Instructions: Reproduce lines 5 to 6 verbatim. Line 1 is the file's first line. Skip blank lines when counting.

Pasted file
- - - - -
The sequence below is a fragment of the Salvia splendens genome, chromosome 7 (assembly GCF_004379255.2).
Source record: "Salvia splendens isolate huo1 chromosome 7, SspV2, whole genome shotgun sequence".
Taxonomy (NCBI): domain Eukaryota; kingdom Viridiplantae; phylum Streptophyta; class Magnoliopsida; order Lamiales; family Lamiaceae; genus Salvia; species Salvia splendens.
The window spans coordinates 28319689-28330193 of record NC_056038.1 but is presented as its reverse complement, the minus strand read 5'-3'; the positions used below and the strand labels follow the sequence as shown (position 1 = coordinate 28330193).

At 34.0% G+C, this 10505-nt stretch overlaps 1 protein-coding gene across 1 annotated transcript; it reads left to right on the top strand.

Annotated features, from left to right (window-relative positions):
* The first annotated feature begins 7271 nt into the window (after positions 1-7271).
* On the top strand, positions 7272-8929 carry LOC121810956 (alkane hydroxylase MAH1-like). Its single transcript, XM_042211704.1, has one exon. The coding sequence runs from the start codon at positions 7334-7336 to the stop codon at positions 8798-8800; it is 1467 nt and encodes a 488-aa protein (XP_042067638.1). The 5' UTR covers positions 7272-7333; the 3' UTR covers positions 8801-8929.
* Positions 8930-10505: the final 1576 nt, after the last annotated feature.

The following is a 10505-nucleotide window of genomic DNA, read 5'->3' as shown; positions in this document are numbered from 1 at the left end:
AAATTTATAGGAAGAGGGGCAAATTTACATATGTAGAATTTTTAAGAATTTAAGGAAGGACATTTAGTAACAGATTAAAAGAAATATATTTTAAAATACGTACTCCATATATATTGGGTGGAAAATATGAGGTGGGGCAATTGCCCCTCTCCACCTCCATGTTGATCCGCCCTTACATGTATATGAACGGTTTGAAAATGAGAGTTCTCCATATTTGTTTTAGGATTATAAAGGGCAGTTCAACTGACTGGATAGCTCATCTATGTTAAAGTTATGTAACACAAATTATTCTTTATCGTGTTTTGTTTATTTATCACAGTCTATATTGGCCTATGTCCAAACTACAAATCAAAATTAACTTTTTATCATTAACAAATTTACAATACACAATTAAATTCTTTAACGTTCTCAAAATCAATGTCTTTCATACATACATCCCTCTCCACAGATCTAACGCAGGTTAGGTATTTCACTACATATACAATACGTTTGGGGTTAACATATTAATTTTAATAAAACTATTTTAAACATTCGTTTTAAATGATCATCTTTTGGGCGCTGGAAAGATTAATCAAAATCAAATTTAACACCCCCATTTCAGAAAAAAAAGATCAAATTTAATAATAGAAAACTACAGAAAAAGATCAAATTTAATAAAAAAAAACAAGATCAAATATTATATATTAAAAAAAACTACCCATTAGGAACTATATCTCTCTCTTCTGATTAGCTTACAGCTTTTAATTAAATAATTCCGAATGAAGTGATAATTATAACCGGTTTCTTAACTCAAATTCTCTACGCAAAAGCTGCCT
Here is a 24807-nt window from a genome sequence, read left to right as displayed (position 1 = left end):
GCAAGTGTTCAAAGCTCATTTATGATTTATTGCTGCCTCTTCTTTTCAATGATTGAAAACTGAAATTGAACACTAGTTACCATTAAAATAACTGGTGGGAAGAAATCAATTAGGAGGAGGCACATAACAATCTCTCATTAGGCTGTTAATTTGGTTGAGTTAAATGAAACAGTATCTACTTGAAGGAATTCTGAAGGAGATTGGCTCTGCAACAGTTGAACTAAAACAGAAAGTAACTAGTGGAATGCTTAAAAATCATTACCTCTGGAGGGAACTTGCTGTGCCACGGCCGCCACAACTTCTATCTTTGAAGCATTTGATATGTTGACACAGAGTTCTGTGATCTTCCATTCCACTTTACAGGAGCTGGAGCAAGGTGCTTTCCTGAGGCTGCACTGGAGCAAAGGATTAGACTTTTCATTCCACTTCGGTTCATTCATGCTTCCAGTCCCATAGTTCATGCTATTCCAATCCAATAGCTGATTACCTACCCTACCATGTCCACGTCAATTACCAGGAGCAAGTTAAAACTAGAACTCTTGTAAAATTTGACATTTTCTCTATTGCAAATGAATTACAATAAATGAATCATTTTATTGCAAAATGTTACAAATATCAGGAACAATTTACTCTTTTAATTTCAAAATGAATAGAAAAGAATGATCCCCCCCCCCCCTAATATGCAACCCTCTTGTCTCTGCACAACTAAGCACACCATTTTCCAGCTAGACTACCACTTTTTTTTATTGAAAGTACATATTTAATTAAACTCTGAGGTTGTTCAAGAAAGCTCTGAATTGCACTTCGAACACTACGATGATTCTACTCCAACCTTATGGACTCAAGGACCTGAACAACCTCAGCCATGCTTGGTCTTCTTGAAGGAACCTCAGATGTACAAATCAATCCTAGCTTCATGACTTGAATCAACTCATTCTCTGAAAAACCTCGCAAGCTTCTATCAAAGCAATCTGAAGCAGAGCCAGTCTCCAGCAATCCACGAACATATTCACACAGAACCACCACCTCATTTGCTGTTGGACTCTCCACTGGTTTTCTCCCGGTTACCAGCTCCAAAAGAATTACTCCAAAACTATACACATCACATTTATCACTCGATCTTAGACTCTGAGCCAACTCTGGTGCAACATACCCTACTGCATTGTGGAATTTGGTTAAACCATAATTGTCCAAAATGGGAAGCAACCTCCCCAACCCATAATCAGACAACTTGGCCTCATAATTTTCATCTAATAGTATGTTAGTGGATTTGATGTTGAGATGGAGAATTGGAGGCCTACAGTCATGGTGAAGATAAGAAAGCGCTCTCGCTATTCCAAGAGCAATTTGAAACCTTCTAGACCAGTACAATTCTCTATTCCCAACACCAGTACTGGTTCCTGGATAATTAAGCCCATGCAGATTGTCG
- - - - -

At 34.0% G+C, this 10505-nt stretch overlaps 1 protein-coding gene across 1 annotated transcript; it reads left to right on the top strand.

Annotated features, from left to right (window-relative positions):